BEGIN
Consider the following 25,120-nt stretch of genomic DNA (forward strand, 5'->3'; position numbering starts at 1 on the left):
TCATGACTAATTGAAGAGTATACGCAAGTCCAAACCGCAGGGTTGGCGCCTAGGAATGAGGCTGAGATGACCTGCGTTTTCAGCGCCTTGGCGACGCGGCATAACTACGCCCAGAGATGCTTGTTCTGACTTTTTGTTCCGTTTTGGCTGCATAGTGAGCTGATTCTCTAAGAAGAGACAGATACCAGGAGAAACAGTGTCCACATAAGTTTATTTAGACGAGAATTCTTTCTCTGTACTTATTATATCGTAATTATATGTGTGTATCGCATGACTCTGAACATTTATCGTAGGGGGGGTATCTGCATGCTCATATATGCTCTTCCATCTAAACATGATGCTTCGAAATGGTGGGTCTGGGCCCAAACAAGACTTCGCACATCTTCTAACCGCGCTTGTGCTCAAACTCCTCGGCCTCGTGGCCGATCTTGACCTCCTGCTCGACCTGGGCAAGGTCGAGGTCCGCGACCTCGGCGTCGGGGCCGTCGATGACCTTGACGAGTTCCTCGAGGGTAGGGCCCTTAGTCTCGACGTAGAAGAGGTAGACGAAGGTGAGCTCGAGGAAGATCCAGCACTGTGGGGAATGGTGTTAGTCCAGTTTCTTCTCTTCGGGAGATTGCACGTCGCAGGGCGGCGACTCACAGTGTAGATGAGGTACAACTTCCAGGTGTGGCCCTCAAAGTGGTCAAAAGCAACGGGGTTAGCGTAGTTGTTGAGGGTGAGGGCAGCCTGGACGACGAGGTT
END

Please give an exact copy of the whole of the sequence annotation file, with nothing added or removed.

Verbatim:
Consider the following 25,120-nt stretch of genomic DNA (forward strand, 5'->3'; position numbering starts at 1 on the left):
TCATGACTAATTGAAGAGTATACGCAAGTCCAAACCGCAGGGTTGGCGCCTAGGAATGAGGCTGAGATGACCTGCGTTTTCAGCGCCTTGGCGACGCGGCATAACTACGCCCAGAGATGCTTGTTCTGACTTTTTGTTCCGTTTTGGCTGCATAGTGAGCTGATTCTCTAAGAAGAGACAGATACCAGGAGAAACAGTGTCCACATAAGTTTATTTAGACGAGAATTCTTTCTCTGTACTTATTATATCGTAATTATATGTGTGTATCGCATGACTCTGAACATTTATCGTAGGGGGGGTATCTGCATGCTCATATATGCTCTTCCATCTAAACATGATGCTTCGAAATGGTGGGTCTGGGCCCAAACAAGACTTCGCACATCTTCTAACCGCGCTTGTGCTCAAACTCCTCGGCCTCGTGGCCGATCTTGACCTCCTGCTCGACCTGGGCAAGGTCGAGGTCCGCGACCTCGGCGTCGGGGCCGTCGATGACCTTGACGAGTTCCTCGAGGGTAGGGCCCTTAGTCTCGACGTAGAAGAGGTAGACGAAGGTGAGCTCGAGGAAGATCCAGCACTGTGGGGAATGGTGTTAGTCCAGTTTCTTCTCTTCGGGAGATTGCACGTCGCAGGGCGGCGACTCACAGTGTAGATGAGGTACAACTTCCAGGTGTGGCCCTCAAAGTGGTCAAAAGCAACGGGGTTAGCGTAGTTGTTGAGGGTGAGGGCAGCCTGGACGACGAGGTT